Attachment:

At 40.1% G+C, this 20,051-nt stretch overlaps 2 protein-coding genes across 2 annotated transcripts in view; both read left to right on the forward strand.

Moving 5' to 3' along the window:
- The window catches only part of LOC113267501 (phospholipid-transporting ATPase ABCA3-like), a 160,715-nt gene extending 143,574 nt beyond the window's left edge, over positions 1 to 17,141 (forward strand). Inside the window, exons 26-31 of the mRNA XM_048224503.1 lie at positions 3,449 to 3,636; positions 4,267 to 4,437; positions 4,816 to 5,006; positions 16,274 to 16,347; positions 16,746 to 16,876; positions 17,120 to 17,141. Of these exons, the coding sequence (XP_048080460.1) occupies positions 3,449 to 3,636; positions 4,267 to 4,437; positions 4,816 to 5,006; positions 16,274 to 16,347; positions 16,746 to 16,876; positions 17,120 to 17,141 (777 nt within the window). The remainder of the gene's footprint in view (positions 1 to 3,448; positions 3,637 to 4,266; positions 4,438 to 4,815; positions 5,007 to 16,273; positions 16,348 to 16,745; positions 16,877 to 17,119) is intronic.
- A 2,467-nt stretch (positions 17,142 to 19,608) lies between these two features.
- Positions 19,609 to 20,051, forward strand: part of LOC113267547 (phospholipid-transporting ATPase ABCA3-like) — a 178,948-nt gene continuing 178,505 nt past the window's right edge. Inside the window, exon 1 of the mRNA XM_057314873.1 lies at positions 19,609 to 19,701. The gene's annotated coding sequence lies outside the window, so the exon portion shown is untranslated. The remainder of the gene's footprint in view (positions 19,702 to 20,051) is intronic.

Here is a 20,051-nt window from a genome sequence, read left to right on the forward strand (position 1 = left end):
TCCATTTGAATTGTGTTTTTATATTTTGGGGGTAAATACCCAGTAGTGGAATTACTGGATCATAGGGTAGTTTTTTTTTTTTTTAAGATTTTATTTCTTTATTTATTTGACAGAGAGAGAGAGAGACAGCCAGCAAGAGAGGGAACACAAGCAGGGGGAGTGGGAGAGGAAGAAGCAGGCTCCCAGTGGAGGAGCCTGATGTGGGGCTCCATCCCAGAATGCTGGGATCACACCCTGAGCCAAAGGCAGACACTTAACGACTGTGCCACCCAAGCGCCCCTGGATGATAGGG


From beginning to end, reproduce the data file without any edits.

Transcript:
At 40.1% G+C, this 20,051-nt stretch overlaps 2 protein-coding genes across 2 annotated transcripts in view; both read left to right on the forward strand.

Moving 5' to 3' along the window:
- The window catches only part of LOC113267501 (phospholipid-transporting ATPase ABCA3-like), a 160,715-nt gene extending 143,574 nt beyond the window's left edge, over positions 1 to 17,141 (forward strand). Inside the window, exons 26-31 of the mRNA XM_048224503.1 lie at positions 3,449 to 3,636; positions 4,267 to 4,437; positions 4,816 to 5,006; positions 16,274 to 16,347; positions 16,746 to 16,876; positions 17,120 to 17,141. Of these exons, the coding sequence (XP_048080460.1) occupies positions 3,449 to 3,636; positions 4,267 to 4,437; positions 4,816 to 5,006; positions 16,274 to 16,347; positions 16,746 to 16,876; positions 17,120 to 17,141 (777 nt within the window). The remainder of the gene's footprint in view (positions 1 to 3,448; positions 3,637 to 4,266; positions 4,438 to 4,815; positions 5,007 to 16,273; positions 16,348 to 16,745; positions 16,877 to 17,119) is intronic.
- A 2,467-nt stretch (positions 17,142 to 19,608) lies between these two features.
- Positions 19,609 to 20,051, forward strand: part of LOC113267547 (phospholipid-transporting ATPase ABCA3-like) — a 178,948-nt gene continuing 178,505 nt past the window's right edge. Inside the window, exon 1 of the mRNA XM_057314873.1 lies at positions 19,609 to 19,701. The gene's annotated coding sequence lies outside the window, so the exon portion shown is untranslated. The remainder of the gene's footprint in view (positions 19,702 to 20,051) is intronic.

Here is a 20,051-nt window from a genome sequence, read left to right on the forward strand (position 1 = left end):
TCCATTTGAATTGTGTTTTTATATTTTGGGGGTAAATACCCAGTAGTGGAATTACTGGATCATAGGGTAGTTTTTTTTTTTTTTAAGATTTTATTTCTTTATTTATTTGACAGAGAGAGAGAGAGACAGCCAGCAAGAGAGGGAACACAAGCAGGGGGAGTGGGAGAGGAAGAAGCAGGCTCCCAGTGGAGGAGCCTGATGTGGGGCTCCATCCCAGAATGCTGGGATCACACCCTGAGCCAAAGGCAGACACTTAACGACTGTGCCACCCAAGCGCCCCTGGATGATAGGG